Late last night I was suddenly awakened by the howling of a tremendous thunderstorm. Violent cracks and peals of thunder, sharp flashes of lightning, and the heavy, steady beating of rain pounded and raged outside my window. Wide-eyed and wakeful, I watched the storm for some time, stumbling out of bed to peer out at the fierce wind and rain whipping about the trees and drowning the lawn. One after another, streaks of lightning filled the sky, accompanied by cannonades of thunder so loud I knew the lightning must have struck quite close to me.
A little shaken and more than a little weary after watching this spectacular display of nature's wild temper, I crawled back into bed and turned my face away from the window in hopes of getting a few hours sleep in spite of the war that was apparently raging outside.
This morning, I awoke to an immense stillness. Every tree, every leaf, every blade of grass was as perfectly still outside as if it had been part of a painting. The sky was a fresh, clear blue, punctuated by one or two wispy white clouds. The sun had just risen and was sending shoots of light all across the garden, setting the foliage a-fire as every drop of water hanging on the flowers caught the light and sparkled and glistened. But everything was absolutely silent and still. Even the birds were not awake and singing yet.
Such an incredible contrast, between the stormy wilderness of last night and the peaceful garden this morning, brought to my mind a poem I had read--oh, many years ago--by John G. Saxe. In this poem, a youth, full of hopes and dreams, approaches a wise old man and asks him what he should take as his motto in life.
"Give me a motto!" said a youth
To one whom years had rendered wise;
"Some pleasant thought or weighty truth,
That briefest syllables comprise....
And, reverend father," said the boy,
Since life they say, is ever made
A mingled web of grief and joy;
Since cares may come and pleasures fade--
Pray, let the motto have a range
Of meaning matching every change."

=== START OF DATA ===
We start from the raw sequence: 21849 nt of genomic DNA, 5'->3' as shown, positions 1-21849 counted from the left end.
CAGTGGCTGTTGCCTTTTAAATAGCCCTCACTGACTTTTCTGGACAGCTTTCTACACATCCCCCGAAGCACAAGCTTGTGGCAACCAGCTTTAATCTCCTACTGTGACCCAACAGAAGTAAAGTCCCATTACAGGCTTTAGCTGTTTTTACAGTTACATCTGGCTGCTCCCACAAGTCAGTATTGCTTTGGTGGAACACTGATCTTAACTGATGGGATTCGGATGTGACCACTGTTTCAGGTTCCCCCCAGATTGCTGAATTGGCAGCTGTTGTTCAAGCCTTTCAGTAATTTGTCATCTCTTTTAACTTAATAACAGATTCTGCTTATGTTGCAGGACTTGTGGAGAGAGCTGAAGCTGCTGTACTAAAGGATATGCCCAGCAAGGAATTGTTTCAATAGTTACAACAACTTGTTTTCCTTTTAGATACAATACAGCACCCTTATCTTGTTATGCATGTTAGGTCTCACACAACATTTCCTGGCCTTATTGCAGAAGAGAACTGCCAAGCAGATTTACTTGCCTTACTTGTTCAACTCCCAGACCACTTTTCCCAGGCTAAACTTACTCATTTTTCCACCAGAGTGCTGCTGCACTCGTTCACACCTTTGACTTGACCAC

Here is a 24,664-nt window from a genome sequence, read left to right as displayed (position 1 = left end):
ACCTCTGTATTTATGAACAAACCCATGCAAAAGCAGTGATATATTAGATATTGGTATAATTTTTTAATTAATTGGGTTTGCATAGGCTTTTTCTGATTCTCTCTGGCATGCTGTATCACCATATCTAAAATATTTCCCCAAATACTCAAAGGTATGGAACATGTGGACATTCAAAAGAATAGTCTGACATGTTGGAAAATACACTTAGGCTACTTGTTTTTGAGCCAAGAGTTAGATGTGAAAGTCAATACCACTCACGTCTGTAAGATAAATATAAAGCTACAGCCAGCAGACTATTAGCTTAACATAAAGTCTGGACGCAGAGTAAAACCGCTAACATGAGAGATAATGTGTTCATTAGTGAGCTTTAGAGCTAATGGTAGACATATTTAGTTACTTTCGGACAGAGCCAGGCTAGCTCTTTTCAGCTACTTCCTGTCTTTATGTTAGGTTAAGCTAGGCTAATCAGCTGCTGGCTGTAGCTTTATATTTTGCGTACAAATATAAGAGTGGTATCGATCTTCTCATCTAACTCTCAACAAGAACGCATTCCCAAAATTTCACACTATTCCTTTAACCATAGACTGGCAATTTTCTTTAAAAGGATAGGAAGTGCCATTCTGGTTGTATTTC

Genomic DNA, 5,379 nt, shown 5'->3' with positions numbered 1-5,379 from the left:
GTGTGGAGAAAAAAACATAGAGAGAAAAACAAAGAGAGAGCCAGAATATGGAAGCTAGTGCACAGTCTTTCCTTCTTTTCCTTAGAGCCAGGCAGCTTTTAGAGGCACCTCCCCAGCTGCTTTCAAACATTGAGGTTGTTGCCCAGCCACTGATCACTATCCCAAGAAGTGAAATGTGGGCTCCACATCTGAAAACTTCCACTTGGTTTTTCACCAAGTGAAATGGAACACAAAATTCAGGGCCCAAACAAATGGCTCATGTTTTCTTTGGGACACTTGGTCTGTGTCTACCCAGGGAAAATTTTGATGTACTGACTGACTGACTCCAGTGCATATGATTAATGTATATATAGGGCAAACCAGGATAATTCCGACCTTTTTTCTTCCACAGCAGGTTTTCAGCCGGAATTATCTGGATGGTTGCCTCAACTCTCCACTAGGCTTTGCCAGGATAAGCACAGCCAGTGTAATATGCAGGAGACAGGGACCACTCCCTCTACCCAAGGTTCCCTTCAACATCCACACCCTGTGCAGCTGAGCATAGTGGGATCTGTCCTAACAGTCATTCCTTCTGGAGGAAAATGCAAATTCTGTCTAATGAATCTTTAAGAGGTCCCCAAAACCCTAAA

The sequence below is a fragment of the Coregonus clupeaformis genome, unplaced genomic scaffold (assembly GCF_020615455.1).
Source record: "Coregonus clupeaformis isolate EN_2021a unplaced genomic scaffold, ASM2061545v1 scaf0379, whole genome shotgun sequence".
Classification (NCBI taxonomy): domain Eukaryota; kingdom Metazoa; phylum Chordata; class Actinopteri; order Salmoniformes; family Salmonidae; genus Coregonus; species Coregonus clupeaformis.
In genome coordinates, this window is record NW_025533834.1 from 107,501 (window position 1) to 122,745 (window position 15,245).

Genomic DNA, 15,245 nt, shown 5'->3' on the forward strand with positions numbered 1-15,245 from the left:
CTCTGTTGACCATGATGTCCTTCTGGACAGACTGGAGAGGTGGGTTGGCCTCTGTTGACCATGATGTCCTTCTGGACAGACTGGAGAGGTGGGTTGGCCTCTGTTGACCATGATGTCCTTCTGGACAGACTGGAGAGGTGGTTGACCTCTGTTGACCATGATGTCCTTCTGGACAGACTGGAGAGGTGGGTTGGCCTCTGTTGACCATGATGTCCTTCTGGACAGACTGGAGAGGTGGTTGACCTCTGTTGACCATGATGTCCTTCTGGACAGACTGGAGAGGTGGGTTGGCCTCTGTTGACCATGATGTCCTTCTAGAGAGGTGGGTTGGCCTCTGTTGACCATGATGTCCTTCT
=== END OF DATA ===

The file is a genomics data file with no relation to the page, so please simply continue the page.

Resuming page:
The old man ponders a moment, commenting that the lad has given him no easy task. Finally, he replies:
"What think you, lad, of this device
(Older than I--though I am gray),
'Tis simple-- 'This will pass away.' "
The old man explains that everything on this earth comes to an end. Good times may come, but they also will assuredly go. More importantly, however, even the bad times will pass away, too; when the boy meets with his darkest hour, it is not the end of all his hopes and dreams, warns the old man. "To grim Despair be not a prey," he cries.
"When skies are clear, expect the cloud;
In darkness, wait the coming light;
Whatever be thy fate today,
Remember, 'This will pass away.' "
This plain phrase struck me the first time I read it; and it has grown on me since. As simple and even quaint as the old man's motto is, it is proved true in veritably every stage of life--at least, I've found it so. Our youth, our friends, even our families change and pass away with time; everything earthly that is good is, alas, not eternal. And yet, the minute we must face the bleakest of outlooks, when we seem in the dark, when we can't see our way, then, as Zechariah said,
"In the tender compassion of our God,
the dawn from on high shall break upon us,
to shine on those who dwell in darkness and the shadow of death,
and guide our feet into the way of peace."